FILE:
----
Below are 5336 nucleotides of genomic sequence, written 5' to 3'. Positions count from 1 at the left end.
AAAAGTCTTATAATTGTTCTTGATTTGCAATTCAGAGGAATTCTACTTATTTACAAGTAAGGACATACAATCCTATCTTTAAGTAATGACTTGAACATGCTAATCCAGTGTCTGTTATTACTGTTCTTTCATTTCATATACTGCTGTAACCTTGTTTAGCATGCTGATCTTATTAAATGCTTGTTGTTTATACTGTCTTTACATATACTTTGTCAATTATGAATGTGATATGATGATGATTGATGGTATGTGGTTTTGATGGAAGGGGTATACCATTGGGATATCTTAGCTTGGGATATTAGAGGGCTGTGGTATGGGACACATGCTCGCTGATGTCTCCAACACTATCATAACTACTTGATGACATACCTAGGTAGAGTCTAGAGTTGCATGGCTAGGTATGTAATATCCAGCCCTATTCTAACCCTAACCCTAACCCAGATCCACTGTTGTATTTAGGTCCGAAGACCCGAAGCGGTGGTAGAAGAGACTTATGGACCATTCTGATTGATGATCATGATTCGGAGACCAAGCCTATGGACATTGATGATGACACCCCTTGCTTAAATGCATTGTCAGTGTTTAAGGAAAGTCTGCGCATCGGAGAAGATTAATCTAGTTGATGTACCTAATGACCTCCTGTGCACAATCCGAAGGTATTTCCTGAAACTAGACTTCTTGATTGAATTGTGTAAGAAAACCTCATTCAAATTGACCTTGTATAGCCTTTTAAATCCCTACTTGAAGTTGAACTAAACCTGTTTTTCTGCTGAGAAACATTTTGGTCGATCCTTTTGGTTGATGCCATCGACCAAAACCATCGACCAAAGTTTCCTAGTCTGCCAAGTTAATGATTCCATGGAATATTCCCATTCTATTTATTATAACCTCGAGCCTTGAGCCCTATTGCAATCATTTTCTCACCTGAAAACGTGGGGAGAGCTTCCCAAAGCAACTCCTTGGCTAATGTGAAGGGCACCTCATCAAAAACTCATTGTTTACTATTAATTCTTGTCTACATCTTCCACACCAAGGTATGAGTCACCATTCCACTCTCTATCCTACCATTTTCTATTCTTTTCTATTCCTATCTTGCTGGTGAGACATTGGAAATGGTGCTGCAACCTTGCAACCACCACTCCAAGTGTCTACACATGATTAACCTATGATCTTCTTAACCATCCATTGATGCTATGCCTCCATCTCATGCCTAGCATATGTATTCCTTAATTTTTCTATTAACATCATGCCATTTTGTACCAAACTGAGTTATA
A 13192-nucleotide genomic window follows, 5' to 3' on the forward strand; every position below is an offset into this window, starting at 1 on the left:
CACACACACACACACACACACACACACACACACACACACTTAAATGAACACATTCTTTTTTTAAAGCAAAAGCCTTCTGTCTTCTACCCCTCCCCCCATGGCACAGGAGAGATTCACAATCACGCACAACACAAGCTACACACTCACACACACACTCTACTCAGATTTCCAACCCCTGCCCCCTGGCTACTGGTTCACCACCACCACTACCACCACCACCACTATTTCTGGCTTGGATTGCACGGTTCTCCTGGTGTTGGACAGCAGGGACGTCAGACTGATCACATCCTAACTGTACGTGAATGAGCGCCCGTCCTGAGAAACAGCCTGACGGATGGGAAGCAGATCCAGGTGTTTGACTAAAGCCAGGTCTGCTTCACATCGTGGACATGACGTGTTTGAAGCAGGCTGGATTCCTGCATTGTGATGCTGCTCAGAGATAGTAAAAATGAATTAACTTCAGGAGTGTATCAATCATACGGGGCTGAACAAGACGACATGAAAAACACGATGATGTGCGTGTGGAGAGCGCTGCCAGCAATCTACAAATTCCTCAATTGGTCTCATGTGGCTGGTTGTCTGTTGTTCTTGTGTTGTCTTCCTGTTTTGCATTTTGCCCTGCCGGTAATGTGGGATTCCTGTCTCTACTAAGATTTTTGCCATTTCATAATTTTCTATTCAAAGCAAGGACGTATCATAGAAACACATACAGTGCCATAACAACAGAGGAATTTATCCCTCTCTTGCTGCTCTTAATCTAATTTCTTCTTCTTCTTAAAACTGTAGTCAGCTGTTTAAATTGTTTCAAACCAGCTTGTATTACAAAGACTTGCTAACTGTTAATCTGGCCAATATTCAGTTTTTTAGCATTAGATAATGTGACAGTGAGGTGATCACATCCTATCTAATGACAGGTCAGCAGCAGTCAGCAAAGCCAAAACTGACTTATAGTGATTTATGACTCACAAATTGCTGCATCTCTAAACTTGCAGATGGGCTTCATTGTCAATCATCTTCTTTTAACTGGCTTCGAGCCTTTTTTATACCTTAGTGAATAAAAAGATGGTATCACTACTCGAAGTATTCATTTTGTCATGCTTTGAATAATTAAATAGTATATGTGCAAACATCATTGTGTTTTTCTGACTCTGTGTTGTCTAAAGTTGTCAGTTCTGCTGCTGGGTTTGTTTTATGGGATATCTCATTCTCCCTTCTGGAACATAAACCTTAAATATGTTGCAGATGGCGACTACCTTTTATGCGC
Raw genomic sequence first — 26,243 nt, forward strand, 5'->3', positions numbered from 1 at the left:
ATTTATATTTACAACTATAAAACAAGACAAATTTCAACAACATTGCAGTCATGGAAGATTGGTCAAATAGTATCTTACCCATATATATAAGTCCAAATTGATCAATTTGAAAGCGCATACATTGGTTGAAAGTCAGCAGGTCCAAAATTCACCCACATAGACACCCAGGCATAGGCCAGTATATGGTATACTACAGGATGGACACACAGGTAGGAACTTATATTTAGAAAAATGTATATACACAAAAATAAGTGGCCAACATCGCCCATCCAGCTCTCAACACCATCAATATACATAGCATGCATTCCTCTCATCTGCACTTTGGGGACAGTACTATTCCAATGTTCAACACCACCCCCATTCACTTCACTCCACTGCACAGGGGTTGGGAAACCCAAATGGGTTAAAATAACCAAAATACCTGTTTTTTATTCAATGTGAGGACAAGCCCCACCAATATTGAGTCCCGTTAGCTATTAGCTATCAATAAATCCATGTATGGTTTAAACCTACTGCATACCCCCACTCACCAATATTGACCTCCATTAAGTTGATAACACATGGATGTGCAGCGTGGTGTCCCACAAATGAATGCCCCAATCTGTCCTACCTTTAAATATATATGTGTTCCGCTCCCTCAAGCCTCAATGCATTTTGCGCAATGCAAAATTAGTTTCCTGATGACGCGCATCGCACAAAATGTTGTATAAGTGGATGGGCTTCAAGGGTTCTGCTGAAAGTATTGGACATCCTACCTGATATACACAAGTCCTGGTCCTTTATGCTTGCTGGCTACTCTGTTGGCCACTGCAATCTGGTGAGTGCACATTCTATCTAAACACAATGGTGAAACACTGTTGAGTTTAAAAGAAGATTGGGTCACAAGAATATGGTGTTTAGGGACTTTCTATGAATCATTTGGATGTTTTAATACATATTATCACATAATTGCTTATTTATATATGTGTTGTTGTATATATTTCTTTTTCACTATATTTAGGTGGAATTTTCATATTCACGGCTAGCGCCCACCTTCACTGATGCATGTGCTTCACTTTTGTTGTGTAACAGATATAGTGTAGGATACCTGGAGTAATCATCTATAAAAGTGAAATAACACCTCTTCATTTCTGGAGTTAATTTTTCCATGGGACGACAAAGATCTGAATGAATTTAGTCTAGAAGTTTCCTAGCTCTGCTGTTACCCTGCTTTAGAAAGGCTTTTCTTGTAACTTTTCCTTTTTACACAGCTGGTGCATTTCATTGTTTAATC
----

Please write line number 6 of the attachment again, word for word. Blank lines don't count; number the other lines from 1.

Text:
ATTTATATTTACAACTATAAAACAAGACAAATTTCAACAACATTGCAGTCATGGAAGATTGGTCAAATAGTATCTTACCCATATATATAAGTCCAAATTGATCAATTTGAAAGCGCATACATTGGTTGAAAGTCAGCAGGTCCAAAATTCACCCACATAGACACCCAGGCATAGGCCAGTATATGGTATACTACAGGATGGACACACAGGTAGGAACTTATATTTAGAAAAATGTATATACACAAAAATAAGTGGCCAACATCGCCCATCCAGCTCTCAACACCATCAATATACATAGCATGCATTCCTCTCATCTGCACTTTGGGGACAGTACTATTCCAATGTTCAACACCACCCCCATTCACTTCACTCCACTGCACAGGGGTTGGGAAACCCAAATGGGTTAAAATAACCAAAATACCTGTTTTTTATTCAATGTGAGGACAAGCCCCACCAATATTGAGTCCCGTTAGCTATTAGCTATCAATAAATCCATGTATGGTTTAAACCTACTGCATACCCCCACTCACCAATATTGACCTCCATTAAGTTGATAACACATGGATGTGCAGCGTGGTGTCCCACAAATGAATGCCCCAATCTGTCCTACCTTTAAATATATATGTGTTCCGCTCCCTCAAGCCTCAATGCATTTTGCGCAATGCAAAATTAGTTTCCTGATGACGCGCATCGCACAAAATGTTGTATAAGTGGATGGGCTTCAAGGGTTCTGCTGAAAGTATTGGACATCCTACCTGATATACACAAGTCCTGGTCCTTTATGCTTGCTGGCTACTCTGTTGGCCACTGCAATCTGGTGAGTGCACATTCTATCTAAACACAATGGTGAAACACTGTTGAGTTTAAAAGAAGATTGGGTCACAAGAATATGGTGTTTAGGGACTTTCTATGAATCATTTGGATGTTTTAATACATATTATCACATAATTGCTTATTTATATATGTGTTGTTGTATATATTTCTTTTTCACTATATTTAGGTGGAATTTTCATATTCACGGCTAGCGCCCACCTTCACTGATGCATGTGCTTCACTTTTGTTGTGTAACAGATATAGTGTAGGATACCTGGAGTAATCATCTATAAAAGTGAAATAACACCTCTTCATTTCTGGAGTTAATTTTTCCATGGGACGACAAAGATCTGAATGAATTTAGTCTAGAAGTTTCCTAGCTCTGCTGTTACCCTGCTTTAGAAAGGCTTTTCTTGTAACTTTTCCTTTTTACACAGCTGGTGCATTTCATTGTTTAATC